Nigeria took the 142nd position out of 224 countries ranked for the speed of their internet broadband, according to a report titled Worldwide broadband speed league 2021 released by Cable UK.
According to the report, Nigeria’s mean download speed stands at 8.68 megabits per second (MBps). What this means is that downloading a 5GB HD movie in Nigeria will take approximately 1 hour, 18 minutes and 39 seconds. This result was obtained after testing 107,431 unique IPs around the country.
Put in perspective, downloading a 5GB HD movie in the country with the fastest broadband speed, Jersey would take 2 minutes 29 seconds. This is about 31 times faster than Nigeria’s broadband speed.
Nigeria also trails other African countries like Ghana (9.23mbps), Ivory Coast (9.54mbps), Burkina Faso (10.73mbps), Kenya (11.27mbps), Madagascar (16.28mbps), South Africa (19.94mbps) and Reunion which is the African country with the highest speed (43.62mbps).
This year’s broadband speed (8.68mbps) is a major improvement from 3.34mbps recorded as of September 2020 when Nigeria ranked 186. One of the reasons for this is the improved 4G network across the country. According to an Airtel report, the improved 4G network had resulted in a rise in data traffic, an increase in smartphone penetration, data customers, and large data volumes consumed per customer.
The total number of 4G connections in the country also enjoyed impressive growths, currently standing at 36,538,228. This is a huge improvement from 21,712,218 recorded in 2019.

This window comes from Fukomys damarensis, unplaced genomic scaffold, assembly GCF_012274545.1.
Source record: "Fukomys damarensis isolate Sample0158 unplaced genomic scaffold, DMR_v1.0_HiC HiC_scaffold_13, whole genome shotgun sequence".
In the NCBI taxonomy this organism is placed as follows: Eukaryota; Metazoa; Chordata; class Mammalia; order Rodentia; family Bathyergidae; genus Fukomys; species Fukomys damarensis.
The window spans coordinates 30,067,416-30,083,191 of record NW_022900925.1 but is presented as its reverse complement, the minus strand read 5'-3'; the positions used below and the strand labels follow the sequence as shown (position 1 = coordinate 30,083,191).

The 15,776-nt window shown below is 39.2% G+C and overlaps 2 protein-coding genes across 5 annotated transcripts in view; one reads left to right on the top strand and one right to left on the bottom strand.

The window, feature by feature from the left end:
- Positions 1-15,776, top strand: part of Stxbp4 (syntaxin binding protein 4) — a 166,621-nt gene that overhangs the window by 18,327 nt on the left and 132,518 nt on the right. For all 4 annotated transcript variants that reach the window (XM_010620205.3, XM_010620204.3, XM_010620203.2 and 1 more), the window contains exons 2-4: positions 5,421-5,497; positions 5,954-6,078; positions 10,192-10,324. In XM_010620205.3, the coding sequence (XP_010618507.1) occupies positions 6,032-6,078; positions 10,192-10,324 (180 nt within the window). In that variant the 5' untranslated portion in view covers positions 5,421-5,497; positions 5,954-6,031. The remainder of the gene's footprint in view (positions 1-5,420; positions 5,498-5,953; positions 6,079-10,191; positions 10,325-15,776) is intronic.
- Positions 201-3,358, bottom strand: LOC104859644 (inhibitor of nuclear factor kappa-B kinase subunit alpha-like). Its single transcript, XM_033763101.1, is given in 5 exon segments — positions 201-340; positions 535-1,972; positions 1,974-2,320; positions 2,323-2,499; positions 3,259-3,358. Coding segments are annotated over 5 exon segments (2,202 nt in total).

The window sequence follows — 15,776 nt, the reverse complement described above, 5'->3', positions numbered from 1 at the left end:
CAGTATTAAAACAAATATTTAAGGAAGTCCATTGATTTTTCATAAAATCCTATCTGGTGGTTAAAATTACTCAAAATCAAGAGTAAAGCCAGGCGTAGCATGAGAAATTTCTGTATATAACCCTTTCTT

But despite these huge strides, Nigeria still falls short of the global average speed which currently stands at 29.79Mbps, representing a 20% rise from 24.83Mbps recorded last year. Furthermore, the number also falls short of 10Mbps which is the minimum speed required to cope with the needs of a typical family or small business according to UK telecoms watchdog, Ofcom.
A major reason why African countries have really slow internet is the inadequate broadband infrastructure. For instance, Jersey which tops the ranking is the first and only country in the world to make fibre to the premises (FTTP) available to every broadband user. Unlike fibre to the cabinet (FTTC), FTTP uses all fibre optics, making it the fastest type of fibre on the market.
There’s also a problem of slow internet adoption. While the world is quickly moving on to 5G internet, African countries are still struggling to upgrade their internet users from 3G to 4G.